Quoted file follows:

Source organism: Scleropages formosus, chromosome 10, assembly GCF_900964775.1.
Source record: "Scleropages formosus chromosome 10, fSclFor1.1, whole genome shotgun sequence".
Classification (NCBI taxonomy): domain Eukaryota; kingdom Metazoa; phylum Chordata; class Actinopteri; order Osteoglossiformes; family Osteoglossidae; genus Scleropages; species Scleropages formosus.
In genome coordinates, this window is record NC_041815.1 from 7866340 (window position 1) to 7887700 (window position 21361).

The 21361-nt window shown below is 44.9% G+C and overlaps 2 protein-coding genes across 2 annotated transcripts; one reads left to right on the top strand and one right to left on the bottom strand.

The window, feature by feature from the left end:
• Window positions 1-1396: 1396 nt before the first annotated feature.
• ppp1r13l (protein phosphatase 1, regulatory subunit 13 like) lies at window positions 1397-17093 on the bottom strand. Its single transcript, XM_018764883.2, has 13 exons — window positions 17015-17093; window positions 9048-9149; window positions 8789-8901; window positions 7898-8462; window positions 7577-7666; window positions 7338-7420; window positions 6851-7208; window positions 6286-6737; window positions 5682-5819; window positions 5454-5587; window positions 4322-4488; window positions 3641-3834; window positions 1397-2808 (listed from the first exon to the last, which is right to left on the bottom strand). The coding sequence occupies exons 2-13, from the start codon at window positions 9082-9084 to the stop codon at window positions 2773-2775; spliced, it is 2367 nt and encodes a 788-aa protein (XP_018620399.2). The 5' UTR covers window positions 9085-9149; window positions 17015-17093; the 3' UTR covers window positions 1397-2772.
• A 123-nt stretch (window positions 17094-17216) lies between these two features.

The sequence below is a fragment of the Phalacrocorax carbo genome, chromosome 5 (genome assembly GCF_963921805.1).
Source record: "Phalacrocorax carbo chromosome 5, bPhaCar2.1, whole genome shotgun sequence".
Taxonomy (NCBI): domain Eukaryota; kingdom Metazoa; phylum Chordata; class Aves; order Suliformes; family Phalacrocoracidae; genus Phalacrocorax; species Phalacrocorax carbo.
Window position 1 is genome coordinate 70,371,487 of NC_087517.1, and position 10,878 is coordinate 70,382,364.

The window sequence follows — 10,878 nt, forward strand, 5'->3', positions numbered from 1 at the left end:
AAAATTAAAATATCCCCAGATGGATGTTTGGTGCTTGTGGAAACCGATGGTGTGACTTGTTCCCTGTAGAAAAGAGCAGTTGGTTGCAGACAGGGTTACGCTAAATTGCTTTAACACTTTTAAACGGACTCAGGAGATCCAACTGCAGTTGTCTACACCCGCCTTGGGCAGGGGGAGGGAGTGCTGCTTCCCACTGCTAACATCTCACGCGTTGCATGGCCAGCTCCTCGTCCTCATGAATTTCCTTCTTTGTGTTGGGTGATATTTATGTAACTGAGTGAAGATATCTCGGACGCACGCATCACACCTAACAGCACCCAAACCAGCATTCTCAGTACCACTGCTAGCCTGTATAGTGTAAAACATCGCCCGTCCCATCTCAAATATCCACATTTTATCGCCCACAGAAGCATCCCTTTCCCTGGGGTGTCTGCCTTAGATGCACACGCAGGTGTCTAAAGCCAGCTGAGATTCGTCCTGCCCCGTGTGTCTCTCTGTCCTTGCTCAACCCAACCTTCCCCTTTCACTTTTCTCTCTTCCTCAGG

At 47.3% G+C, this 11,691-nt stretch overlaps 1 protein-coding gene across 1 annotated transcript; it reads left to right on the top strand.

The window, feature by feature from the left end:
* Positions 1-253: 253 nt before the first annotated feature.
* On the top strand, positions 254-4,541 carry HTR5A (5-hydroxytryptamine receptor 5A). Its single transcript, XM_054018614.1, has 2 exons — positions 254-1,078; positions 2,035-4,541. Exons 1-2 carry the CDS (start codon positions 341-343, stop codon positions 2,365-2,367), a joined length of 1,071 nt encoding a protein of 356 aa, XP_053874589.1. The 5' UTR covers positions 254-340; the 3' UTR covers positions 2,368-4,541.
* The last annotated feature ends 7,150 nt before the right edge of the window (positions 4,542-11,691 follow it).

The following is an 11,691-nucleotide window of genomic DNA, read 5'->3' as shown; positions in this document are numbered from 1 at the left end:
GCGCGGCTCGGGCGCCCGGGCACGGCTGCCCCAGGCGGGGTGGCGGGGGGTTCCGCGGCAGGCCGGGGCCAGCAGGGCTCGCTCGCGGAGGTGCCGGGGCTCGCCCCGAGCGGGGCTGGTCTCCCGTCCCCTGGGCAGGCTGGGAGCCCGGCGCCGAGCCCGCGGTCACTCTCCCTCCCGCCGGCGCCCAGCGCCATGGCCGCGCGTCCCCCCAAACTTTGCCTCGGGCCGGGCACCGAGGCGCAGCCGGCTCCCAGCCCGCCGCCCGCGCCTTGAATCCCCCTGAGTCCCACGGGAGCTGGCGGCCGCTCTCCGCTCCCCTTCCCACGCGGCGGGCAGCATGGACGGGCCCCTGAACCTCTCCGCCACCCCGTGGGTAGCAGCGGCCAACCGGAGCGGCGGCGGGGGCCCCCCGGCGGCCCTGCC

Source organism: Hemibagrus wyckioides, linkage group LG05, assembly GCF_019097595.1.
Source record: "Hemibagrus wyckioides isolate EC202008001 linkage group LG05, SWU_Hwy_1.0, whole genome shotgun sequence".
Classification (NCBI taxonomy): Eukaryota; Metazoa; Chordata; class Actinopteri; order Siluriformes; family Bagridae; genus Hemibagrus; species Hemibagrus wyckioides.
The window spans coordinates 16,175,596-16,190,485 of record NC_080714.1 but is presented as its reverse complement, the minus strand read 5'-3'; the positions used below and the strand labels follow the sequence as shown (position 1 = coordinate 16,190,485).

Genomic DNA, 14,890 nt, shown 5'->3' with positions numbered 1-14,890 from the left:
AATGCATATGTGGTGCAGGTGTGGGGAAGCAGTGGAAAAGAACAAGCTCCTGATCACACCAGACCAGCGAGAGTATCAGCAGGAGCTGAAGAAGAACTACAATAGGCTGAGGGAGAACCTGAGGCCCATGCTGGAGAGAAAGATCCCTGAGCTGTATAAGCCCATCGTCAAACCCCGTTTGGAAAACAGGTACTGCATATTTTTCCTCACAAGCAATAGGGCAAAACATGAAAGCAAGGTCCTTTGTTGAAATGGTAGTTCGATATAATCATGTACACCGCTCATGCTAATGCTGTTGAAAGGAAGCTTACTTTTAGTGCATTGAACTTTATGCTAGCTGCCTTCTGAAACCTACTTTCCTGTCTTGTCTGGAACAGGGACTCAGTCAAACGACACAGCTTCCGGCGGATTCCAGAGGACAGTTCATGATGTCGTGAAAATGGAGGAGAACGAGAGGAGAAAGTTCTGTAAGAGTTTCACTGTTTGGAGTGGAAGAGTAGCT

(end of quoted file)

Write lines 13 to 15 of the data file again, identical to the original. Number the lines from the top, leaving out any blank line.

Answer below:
Window position 1 is genome coordinate 70,371,487 of NC_087517.1, and position 10,878 is coordinate 70,382,364.

The window sequence follows — 10,878 nt, forward strand, 5'->3', positions numbered from 1 at the left end:
AAAATTAAAATATCCCCAGATGGATGTTTGGTGCTTGTGGAAACCGATGGTGTGACTTGTTCCCTGTAGAAAAGAGCAGTTGGTTGCAGACAGGGTTACGCTAAATTGCTTTAACACTTTTAAACGGACTCAGGAGATCCAACTGCAGTTGTCTACACCCGCCTTGGGCAGGGGGAGGGAGTGCTGCTTCCCACTGCTAACATCTCACGCGTTGCATGGCCAGCTCCTCGTCCTCATGAATTTCCTTCTTTGTGTTGGGTGATATTTATGTAACTGAGTGAAGATATCTCGGACGCACGCATCACACCTAACAGCACCCAAACCAGCATTCTCAGTACCACTGCTAGCCTGTATAGTGTAAAACATCGCCCGTCCCATCTCAAATATCCACATTTTATCGCCCACAGAAGCATCCCTTTCCCTGGGGTGTCTGCCTTAGATGCACACGCAGGTGTCTAAAGCCAGCTGAGATTCGTCCTGCCCCGTGTGTCTCTCTGTCCTTGCTCAACCCAACCTTCCCCTTTCACTTTTCTCTCTTCCTCAGG